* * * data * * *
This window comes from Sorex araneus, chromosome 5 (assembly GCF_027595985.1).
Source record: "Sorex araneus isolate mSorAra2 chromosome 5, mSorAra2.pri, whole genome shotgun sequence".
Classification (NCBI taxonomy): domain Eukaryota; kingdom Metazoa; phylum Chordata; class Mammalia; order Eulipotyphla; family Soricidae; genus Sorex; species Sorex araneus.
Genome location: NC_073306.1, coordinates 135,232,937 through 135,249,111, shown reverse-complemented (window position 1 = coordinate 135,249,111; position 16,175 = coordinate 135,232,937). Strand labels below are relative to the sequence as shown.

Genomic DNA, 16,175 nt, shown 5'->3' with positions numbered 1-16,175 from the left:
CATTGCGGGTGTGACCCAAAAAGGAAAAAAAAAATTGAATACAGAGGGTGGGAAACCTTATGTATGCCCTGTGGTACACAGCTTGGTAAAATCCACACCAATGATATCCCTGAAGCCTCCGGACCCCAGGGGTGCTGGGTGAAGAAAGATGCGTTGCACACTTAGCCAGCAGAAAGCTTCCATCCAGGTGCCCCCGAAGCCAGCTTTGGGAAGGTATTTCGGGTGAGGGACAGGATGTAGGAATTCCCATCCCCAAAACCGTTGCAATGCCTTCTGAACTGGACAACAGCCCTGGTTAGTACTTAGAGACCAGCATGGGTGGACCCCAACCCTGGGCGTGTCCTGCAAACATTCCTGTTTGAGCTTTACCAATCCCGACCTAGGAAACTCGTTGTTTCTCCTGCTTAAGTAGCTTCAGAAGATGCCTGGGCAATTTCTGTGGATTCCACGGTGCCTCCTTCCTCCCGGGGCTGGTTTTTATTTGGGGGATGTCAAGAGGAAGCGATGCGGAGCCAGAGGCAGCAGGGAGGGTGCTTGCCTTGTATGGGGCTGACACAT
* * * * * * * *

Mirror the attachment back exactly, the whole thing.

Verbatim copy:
This window comes from Sorex araneus, chromosome 5 (assembly GCF_027595985.1).
Source record: "Sorex araneus isolate mSorAra2 chromosome 5, mSorAra2.pri, whole genome shotgun sequence".
Classification (NCBI taxonomy): domain Eukaryota; kingdom Metazoa; phylum Chordata; class Mammalia; order Eulipotyphla; family Soricidae; genus Sorex; species Sorex araneus.
Genome location: NC_073306.1, coordinates 135,232,937 through 135,249,111, shown reverse-complemented (window position 1 = coordinate 135,249,111; position 16,175 = coordinate 135,232,937). Strand labels below are relative to the sequence as shown.

Genomic DNA, 16,175 nt, shown 5'->3' with positions numbered 1-16,175 from the left:
CATTGCGGGTGTGACCCAAAAAGGAAAAAAAAAATTGAATACAGAGGGTGGGAAACCTTATGTATGCCCTGTGGTACACAGCTTGGTAAAATCCACACCAATGATATCCCTGAAGCCTCCGGACCCCAGGGGTGCTGGGTGAAGAAAGATGCGTTGCACACTTAGCCAGCAGAAAGCTTCCATCCAGGTGCCCCCGAAGCCAGCTTTGGGAAGGTATTTCGGGTGAGGGACAGGATGTAGGAATTCCCATCCCCAAAACCGTTGCAATGCCTTCTGAACTGGACAACAGCCCTGGTTAGTACTTAGAGACCAGCATGGGTGGACCCCAACCCTGGGCGTGTCCTGCAAACATTCCTGTTTGAGCTTTACCAATCCCGACCTAGGAAACTCGTTGTTTCTCCTGCTTAAGTAGCTTCAGAAGATGCCTGGGCAATTTCTGTGGATTCCACGGTGCCTCCTTCCTCCCGGGGCTGGTTTTTATTTGGGGGATGTCAAGAGGAAGCGATGCGGAGCCAGAGGCAGCAGGGAGGGTGCTTGCCTTGTATGGGGCTGACACAT